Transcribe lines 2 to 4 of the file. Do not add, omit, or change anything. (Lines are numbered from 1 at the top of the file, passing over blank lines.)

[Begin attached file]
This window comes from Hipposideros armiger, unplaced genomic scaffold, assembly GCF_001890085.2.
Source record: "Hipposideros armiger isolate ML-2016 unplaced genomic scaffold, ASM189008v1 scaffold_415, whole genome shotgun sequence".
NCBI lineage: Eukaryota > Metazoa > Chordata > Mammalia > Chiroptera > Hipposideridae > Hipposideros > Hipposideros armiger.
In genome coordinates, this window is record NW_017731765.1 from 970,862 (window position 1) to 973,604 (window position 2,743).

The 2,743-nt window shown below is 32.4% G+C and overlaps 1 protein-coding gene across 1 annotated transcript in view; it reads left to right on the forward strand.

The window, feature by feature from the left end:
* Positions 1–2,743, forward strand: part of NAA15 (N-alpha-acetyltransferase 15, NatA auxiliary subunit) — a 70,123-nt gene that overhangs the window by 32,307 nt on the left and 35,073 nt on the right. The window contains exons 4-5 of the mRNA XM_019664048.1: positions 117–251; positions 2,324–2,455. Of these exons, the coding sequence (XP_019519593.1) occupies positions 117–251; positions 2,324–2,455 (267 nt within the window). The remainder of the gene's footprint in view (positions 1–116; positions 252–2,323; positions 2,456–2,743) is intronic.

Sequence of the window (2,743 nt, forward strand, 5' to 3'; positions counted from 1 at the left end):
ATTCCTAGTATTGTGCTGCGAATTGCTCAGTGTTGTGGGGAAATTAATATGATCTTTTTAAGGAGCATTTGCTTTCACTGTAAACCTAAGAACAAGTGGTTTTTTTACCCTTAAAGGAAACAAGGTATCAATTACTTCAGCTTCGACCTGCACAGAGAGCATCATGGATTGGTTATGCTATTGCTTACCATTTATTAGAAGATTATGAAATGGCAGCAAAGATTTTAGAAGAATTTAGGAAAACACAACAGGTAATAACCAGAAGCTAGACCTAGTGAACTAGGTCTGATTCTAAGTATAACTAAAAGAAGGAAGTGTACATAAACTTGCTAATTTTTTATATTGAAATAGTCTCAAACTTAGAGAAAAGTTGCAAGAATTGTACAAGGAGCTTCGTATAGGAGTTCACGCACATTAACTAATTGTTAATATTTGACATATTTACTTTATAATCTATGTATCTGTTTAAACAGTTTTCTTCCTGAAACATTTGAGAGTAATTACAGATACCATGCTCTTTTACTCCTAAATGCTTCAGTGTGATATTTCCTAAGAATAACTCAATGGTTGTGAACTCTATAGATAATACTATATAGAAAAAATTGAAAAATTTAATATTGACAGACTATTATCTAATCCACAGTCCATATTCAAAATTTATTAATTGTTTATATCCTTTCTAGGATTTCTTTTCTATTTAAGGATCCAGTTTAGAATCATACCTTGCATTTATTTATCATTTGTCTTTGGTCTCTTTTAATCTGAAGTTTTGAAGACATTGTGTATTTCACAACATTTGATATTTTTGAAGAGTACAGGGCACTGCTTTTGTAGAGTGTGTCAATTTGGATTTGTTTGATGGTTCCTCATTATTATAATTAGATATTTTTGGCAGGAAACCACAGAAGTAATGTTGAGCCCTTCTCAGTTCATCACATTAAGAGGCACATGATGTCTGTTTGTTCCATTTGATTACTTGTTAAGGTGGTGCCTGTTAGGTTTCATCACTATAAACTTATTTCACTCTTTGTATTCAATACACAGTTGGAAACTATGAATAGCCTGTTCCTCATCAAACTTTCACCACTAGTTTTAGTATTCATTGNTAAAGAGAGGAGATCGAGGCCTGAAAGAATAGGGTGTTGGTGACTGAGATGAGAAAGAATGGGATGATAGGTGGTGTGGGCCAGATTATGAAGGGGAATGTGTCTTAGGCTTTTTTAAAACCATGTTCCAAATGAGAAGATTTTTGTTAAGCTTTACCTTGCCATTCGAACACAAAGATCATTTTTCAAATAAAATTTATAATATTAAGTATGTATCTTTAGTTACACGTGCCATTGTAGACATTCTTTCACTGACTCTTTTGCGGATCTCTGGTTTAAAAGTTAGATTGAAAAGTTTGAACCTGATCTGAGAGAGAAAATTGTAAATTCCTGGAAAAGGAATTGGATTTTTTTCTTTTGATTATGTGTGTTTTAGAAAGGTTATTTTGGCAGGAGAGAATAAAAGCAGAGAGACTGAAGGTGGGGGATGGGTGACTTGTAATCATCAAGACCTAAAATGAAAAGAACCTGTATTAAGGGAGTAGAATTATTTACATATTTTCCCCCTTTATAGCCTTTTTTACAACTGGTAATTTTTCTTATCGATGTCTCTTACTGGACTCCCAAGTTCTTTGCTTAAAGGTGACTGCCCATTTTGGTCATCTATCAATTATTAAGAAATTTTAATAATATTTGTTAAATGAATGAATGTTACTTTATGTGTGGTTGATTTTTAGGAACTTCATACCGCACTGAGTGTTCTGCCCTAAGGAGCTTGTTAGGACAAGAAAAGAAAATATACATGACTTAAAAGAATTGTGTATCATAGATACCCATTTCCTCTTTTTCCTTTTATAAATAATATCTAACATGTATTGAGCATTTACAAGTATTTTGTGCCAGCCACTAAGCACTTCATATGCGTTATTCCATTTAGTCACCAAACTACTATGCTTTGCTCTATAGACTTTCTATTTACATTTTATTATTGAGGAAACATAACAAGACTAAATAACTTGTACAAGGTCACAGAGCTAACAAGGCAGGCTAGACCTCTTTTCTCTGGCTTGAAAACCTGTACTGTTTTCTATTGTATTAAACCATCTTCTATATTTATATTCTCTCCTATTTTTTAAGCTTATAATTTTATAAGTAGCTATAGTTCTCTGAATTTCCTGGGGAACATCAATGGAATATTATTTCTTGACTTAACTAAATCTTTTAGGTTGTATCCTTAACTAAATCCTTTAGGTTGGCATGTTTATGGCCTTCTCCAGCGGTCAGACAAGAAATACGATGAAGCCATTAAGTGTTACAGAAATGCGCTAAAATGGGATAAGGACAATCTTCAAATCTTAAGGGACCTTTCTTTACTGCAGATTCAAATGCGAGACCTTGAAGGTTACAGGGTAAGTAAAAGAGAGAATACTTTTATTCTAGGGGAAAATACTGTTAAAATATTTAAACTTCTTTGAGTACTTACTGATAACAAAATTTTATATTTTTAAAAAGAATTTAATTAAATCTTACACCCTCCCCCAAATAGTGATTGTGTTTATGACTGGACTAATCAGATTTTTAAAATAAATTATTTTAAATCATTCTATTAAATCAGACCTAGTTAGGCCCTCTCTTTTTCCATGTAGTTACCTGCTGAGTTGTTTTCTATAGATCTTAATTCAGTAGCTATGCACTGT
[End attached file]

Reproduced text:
Source record: "Hipposideros armiger isolate ML-2016 unplaced genomic scaffold, ASM189008v1 scaffold_415, whole genome shotgun sequence".
NCBI lineage: Eukaryota > Metazoa > Chordata > Mammalia > Chiroptera > Hipposideridae > Hipposideros > Hipposideros armiger.
In genome coordinates, this window is record NW_017731765.1 from 970,862 (window position 1) to 973,604 (window position 2,743).